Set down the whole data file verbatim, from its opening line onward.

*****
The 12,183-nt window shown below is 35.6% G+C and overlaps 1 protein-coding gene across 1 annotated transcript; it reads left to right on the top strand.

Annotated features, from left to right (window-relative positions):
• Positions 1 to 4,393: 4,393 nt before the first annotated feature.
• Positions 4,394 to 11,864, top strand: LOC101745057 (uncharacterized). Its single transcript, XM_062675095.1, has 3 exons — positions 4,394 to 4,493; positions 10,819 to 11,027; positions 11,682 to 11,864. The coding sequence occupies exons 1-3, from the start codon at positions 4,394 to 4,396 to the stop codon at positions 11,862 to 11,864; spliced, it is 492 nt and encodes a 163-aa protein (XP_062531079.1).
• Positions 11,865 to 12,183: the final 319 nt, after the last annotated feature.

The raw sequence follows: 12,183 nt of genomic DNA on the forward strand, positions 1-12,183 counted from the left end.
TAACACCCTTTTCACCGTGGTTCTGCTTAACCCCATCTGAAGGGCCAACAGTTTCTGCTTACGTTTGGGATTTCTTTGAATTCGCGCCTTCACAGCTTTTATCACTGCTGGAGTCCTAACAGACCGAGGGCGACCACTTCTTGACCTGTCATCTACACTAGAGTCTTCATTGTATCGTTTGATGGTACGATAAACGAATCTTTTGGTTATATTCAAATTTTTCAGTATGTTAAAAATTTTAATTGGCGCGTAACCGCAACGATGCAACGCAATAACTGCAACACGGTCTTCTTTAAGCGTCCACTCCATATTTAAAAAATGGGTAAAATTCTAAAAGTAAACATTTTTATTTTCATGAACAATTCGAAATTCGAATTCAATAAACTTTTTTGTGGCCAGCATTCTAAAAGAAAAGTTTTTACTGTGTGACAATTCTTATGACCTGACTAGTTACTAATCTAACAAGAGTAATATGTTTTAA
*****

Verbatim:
The 12,183-nt window shown below is 35.6% G+C and overlaps 1 protein-coding gene across 1 annotated transcript; it reads left to right on the top strand.

Annotated features, from left to right (window-relative positions):
• Positions 1 to 4,393: 4,393 nt before the first annotated feature.
• Positions 4,394 to 11,864, top strand: LOC101745057 (uncharacterized). Its single transcript, XM_062675095.1, has 3 exons — positions 4,394 to 4,493; positions 10,819 to 11,027; positions 11,682 to 11,864. The coding sequence occupies exons 1-3, from the start codon at positions 4,394 to 4,396 to the stop codon at positions 11,862 to 11,864; spliced, it is 492 nt and encodes a 163-aa protein (XP_062531079.1).
• Positions 11,865 to 12,183: the final 319 nt, after the last annotated feature.

The raw sequence follows: 12,183 nt of genomic DNA on the forward strand, positions 1-12,183 counted from the left end.
TAACACCCTTTTCACCGTGGTTCTGCTTAACCCCATCTGAAGGGCCAACAGTTTCTGCTTACGTTTGGGATTTCTTTGAATTCGCGCCTTCACAGCTTTTATCACTGCTGGAGTCCTAACAGACCGAGGGCGACCACTTCTTGACCTGTCATCTACACTAGAGTCTTCATTGTATCGTTTGATGGTACGATAAACGAATCTTTTGGTTATATTCAAATTTTTCAGTATGTTAAAAATTTTAATTGGCGCGTAACCGCAACGATGCAACGCAATAACTGCAACACGGTCTTCTTTAAGCGTCCACTCCATATTTAAAAAATGGGTAAAATTCTAAAAGTAAACATTTTTATTTTCATGAACAATTCGAAATTCGAATTCAATAAACTTTTTTGTGGCCAGCATTCTAAAAGAAAAGTTTTTACTGTGTGACAATTCTTATGACCTGACTAGTTACTAATCTAACAAGAGTAATATGTTTTAA